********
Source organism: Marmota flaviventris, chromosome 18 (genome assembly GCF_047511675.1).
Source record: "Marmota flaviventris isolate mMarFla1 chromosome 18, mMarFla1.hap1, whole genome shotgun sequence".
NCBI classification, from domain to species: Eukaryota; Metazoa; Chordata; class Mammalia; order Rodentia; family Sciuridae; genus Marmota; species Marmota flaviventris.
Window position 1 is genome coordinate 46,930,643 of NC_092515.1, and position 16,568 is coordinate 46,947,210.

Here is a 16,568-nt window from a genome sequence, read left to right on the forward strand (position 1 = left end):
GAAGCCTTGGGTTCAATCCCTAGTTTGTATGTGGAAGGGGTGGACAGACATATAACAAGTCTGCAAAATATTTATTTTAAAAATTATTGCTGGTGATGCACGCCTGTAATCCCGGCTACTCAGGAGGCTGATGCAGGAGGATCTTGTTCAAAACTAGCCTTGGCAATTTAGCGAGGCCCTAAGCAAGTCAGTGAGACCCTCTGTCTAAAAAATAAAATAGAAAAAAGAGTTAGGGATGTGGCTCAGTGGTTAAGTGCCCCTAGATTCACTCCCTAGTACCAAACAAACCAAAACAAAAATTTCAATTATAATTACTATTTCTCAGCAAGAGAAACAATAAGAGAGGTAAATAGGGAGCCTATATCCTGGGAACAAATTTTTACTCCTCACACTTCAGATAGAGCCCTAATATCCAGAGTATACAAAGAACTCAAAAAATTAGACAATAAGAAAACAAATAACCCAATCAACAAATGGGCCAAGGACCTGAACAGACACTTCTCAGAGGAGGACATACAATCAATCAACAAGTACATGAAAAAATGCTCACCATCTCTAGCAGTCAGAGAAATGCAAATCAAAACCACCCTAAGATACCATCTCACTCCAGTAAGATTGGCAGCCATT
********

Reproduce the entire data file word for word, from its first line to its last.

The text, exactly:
Source organism: Marmota flaviventris, chromosome 18 (genome assembly GCF_047511675.1).
Source record: "Marmota flaviventris isolate mMarFla1 chromosome 18, mMarFla1.hap1, whole genome shotgun sequence".
NCBI classification, from domain to species: Eukaryota; Metazoa; Chordata; class Mammalia; order Rodentia; family Sciuridae; genus Marmota; species Marmota flaviventris.
Window position 1 is genome coordinate 46,930,643 of NC_092515.1, and position 16,568 is coordinate 46,947,210.

Here is a 16,568-nt window from a genome sequence, read left to right on the forward strand (position 1 = left end):
GAAGCCTTGGGTTCAATCCCTAGTTTGTATGTGGAAGGGGTGGACAGACATATAACAAGTCTGCAAAATATTTATTTTAAAAATTATTGCTGGTGATGCACGCCTGTAATCCCGGCTACTCAGGAGGCTGATGCAGGAGGATCTTGTTCAAAACTAGCCTTGGCAATTTAGCGAGGCCCTAAGCAAGTCAGTGAGACCCTCTGTCTAAAAAATAAAATAGAAAAAAGAGTTAGGGATGTGGCTCAGTGGTTAAGTGCCCCTAGATTCACTCCCTAGTACCAAACAAACCAAAACAAAAATTTCAATTATAATTACTATTTCTCAGCAAGAGAAACAATAAGAGAGGTAAATAGGGAGCCTATATCCTGGGAACAAATTTTTACTCCTCACACTTCAGATAGAGCCCTAATATCCAGAGTATACAAAGAACTCAAAAAATTAGACAATAAGAAAACAAATAACCCAATCAACAAATGGGCCAAGGACCTGAACAGACACTTCTCAGAGGAGGACATACAATCAATCAACAAGTACATGAAAAAATGCTCACCATCTCTAGCAGTCAGAGAAATGCAAATCAAAACCACCCTAAGATACCATCTCACTCCAGTAAGATTGGCAGCCATT